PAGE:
Lack of Stakeholder Consensus on 101 Effort

The sponsors of the promised bill to reform 35 U.S.C. § 101 are struggling to regain earlier momentum. It seems that the inclusion of the 112(f) provision (designed to bring Big Tech to the table on an otherwise unwelcome reform effort) has not been effective. Worse, the 112 provision has actually turned off some in Bio/Pharma. As such, the 101 bill promised back in July now appears to be slipping to October.

Given the recent complications, the Stronger Patents Act has been dusted off to remind Big Tech that, at least in theory, there could be much worse legislative consequences than a more patent friendly 101 statute.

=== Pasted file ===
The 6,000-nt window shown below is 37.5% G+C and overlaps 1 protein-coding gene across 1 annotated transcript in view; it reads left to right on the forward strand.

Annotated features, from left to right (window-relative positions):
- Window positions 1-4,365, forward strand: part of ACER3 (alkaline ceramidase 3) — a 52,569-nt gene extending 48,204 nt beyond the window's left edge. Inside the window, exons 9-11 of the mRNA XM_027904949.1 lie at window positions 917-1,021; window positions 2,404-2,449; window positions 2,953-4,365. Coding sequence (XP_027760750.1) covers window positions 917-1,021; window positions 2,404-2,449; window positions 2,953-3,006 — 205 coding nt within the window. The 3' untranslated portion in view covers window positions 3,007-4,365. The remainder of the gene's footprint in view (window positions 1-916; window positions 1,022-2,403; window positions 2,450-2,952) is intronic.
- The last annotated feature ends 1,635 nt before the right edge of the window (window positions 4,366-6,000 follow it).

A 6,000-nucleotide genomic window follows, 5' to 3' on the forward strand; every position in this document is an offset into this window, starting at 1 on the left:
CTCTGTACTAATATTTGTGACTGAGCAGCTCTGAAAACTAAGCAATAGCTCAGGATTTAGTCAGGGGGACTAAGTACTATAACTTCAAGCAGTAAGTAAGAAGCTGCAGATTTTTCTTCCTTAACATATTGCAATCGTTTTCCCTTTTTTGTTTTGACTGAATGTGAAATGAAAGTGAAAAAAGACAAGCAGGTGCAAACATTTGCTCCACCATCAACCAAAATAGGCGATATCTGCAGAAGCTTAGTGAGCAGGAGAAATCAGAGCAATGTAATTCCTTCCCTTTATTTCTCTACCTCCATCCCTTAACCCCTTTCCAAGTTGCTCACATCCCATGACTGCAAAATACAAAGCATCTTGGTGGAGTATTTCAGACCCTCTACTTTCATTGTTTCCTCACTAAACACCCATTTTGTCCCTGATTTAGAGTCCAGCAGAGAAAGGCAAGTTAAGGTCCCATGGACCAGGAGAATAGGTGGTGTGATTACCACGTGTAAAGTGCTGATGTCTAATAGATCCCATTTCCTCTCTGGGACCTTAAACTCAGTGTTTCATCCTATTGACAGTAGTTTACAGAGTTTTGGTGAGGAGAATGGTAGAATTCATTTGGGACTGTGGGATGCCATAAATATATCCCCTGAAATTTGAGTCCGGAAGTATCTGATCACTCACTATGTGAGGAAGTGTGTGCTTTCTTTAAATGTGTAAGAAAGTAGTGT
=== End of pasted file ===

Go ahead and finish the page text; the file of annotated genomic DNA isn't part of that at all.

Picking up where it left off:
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2015, 2017, 2018, 2019…

The Stronger Patents Act just wont go away. While the bill has been introduced several times over the years, it has never gotten any significant traction. Since its initial introduction, several of the bill’s Patent Trial & Appeal Board (PTAB) provisions have been mooted by regulatory changes. What remains would effectively repeal the AIA to the point that the PTAB would no longer be a viable option — a non-starter for everyone but Bio/Pharma and small inventors.

So, what is different now?
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Copycat House Bill to Generate Positive Buzz?

Today, Representative Steve Stivers (R-OH) and Representative Bill Foster (D-IL) introduced H.R. 5340, the so-called “Support Technology & Research for Our Nation’s Growth and Economic Resilience (STRONGER) Patent Act.” The bill (here) is a carbon copy of the Senate Bill (save some cosmetic changes). On the